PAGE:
US-Mongolia Transparency Agreement ratified at Washington on January 18, effective March 18; covers trade, FDI, bribery, corruption

US-Mongolia Transparency Agreement ratified at Washington on January 18, effective March 18; covers trade, FDI, bribery, corruption

More than three years after it was signed in September 2013 by US Trade Representative Michael Froman and then-Foreign Minister Lu. Bold, the US-Mongolia Transparency Agreement was finally ratified on Wednesday, January 18, at a Washington DC ceremony at which letters by Ambassador Froman and Mongolian Ambassador to the US Bulgaa Altangerel were exchanged certifying that both the US and Mongolia have completed their respective legal requirements to implement the agreement. Formally known as the “Agreement on Transparency in Matters Related to International Trade and Investment between the United States of America and Mongolia,” the agreement will enter into force on Friday, March 18, 60 days after the January 18 ceremony.

The agreement applies to matters relating to international trade and investment and includes joint commitments to provide opportunities for public comment on proposed laws and regulations and to publish final laws and regulations in English.  The English publication provision is expected to make it easier for all foreign companies to do business in, and invest in, Mongolia. The agreement also commits both nations ensure that administrative agencies apply fair, impartial and reasonable procedures and that persons affected by the decisions of administrative agencies have a right to appeal those decisions.  Other sections cover the application of disciplines on bribery and corruption.

Certification of the agreement came two days before Ambassador Froman will leave his post at USTR on January 20, after President-Elect Donald Trump is inaugurated. It is customary for all Presidential appointees to resign at the end of an administration. At the January 18 ceremony, Ambassador Froman offered his appreciation to US State Department officials for their valuable support leading up to the signing and exchange of letters. President-Elect Trump has nominated Washington trade lawyer Robert Lighthizer, a former Deputy US Trade Representative, to succeed Froman. The date of a confirmation hearing at the Senate Finance Committee has not yet been announced.

“On this landmark occasion, ” said NAMBC Chairman Frank Herbert, “we also want to pay tribute not only to Ambassador Froman and his team but also most particularly to former US Ambassadors Jonathan Addleton and Piper Campbell, and their successor, Ambassador Jennifer Galt,  and to Mongolia’s Ambassadors to the US Khasbazaryn Bekhbat and Bulgaa Altangerel for their key roles in negotiating this historic agreement and in achieving its implementation.”  Herbert also noted, “This agreement offers huge benefits to Mongolia in reaching out for new FDI around the world, allowing a wider global audience for Mongolia’s ongoing effort to promote predictability, stability and fair treatment to investors and trading partners.” He further said the agreement represented “the continuing commitment of five consecutive Mongolian Prime Ministers from different parties to achieve greater openness and transparency.”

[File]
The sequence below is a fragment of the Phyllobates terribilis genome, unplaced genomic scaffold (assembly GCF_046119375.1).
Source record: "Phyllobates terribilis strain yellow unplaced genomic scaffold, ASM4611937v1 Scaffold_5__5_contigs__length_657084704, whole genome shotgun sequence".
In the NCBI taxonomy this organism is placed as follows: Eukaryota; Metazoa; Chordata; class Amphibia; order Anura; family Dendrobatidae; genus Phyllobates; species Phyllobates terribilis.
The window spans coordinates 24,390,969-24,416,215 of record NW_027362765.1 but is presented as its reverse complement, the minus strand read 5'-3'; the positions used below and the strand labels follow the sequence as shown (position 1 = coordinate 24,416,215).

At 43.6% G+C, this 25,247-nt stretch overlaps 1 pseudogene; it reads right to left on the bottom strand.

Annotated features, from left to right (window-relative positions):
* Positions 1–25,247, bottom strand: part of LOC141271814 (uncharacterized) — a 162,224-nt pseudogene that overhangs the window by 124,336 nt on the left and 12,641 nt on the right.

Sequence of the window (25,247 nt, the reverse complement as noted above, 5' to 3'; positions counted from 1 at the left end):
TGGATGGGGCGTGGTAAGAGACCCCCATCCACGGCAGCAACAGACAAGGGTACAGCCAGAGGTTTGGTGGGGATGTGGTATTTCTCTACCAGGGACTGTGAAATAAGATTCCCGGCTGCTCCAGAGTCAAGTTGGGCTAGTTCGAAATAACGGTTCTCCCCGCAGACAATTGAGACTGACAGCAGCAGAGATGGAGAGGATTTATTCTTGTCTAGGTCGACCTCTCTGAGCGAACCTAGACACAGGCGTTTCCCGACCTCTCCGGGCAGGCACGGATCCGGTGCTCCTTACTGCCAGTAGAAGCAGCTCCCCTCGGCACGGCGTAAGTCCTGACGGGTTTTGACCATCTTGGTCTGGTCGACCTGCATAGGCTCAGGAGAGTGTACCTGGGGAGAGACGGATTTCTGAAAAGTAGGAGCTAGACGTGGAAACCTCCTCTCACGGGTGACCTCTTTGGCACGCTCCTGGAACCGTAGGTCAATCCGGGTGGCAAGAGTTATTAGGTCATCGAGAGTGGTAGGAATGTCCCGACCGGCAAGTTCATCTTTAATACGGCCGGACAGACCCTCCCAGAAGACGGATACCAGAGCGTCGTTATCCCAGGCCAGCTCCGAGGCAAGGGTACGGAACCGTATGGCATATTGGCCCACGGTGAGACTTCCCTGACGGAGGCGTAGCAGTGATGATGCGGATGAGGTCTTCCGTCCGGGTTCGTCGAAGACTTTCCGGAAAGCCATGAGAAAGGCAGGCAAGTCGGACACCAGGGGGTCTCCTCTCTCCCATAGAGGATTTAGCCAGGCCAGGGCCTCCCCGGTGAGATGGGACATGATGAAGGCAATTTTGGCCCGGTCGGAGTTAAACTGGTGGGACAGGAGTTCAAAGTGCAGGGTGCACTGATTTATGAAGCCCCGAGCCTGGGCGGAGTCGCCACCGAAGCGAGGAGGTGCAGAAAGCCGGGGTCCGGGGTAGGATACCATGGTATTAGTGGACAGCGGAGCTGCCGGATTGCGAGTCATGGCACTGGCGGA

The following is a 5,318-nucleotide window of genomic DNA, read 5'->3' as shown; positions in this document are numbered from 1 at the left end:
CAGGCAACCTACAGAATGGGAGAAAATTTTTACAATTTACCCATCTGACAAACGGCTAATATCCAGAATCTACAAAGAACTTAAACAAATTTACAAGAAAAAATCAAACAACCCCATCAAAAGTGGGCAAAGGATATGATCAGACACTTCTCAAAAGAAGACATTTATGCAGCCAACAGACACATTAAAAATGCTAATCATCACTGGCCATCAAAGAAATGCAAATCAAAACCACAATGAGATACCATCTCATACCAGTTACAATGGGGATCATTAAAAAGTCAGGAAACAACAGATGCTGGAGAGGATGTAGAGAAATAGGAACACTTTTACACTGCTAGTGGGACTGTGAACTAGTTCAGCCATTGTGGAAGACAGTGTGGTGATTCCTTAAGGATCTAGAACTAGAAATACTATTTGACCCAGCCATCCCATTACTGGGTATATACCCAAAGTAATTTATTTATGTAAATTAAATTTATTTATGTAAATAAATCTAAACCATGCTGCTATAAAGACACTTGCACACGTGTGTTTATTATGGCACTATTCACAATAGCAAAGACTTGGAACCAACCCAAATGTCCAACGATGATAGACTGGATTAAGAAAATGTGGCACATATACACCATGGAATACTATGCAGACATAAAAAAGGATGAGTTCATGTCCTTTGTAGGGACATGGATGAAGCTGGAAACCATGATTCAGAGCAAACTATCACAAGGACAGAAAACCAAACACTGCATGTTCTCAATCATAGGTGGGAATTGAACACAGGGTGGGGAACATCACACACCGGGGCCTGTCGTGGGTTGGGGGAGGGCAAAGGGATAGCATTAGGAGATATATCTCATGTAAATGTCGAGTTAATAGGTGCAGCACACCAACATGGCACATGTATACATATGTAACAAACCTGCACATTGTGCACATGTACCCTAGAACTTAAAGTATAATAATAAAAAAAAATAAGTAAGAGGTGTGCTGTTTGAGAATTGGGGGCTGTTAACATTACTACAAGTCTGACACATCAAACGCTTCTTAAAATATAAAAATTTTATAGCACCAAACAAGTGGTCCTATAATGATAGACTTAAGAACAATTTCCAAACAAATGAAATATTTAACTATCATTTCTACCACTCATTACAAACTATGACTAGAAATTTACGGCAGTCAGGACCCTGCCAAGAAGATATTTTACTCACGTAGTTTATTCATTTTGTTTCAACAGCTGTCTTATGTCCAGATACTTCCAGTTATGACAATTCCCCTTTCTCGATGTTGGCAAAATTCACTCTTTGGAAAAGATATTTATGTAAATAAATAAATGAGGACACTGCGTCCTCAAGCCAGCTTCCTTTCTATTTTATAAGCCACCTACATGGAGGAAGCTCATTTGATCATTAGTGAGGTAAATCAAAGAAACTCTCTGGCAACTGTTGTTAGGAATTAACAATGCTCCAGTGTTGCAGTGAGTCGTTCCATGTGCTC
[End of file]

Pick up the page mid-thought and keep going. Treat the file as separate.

The United States and Mongolia signed a Trade and Investment Framework Agreement (TIFA) on July 15, 2004, creating a United States-Mongolia Council on Trade and Investment that considers a wide range of issues that include, but are not limited to, intellectual property rights, labor, environmental matters, non-tariff barriers, investment and transparency. Through the Council, the two countries have established an ongoing dialogue to help remove impediments to trade. The next TIFA meeting will be in Washington DC at a date yet to be determined this spring.

The transparency agreement with Mongolia represents the first time that the United States has concluded a stand-alone agreement addressing transparency in matters related to international trade and investment.  Previously, the United States had only negotiated transparency commitments as part of broader agreements, such as free trade agreements (FTA). Negotiating a stand-alone agreement with Mongolia offered an opportunity to build concretely on cooperation between the United States and Mongolia under the existing TIFA.

For the full 11 page text of the U.S.-Mongolia Transparency Agreement, click HERE

For copies of the letters signed and exchanged on January 18, click HERE

For the full 4 page text of the 2004 TIFA Agreement, click HERE


2017-05-20T09:50:42+00:00 January 20th, 2017|Categories: Archives|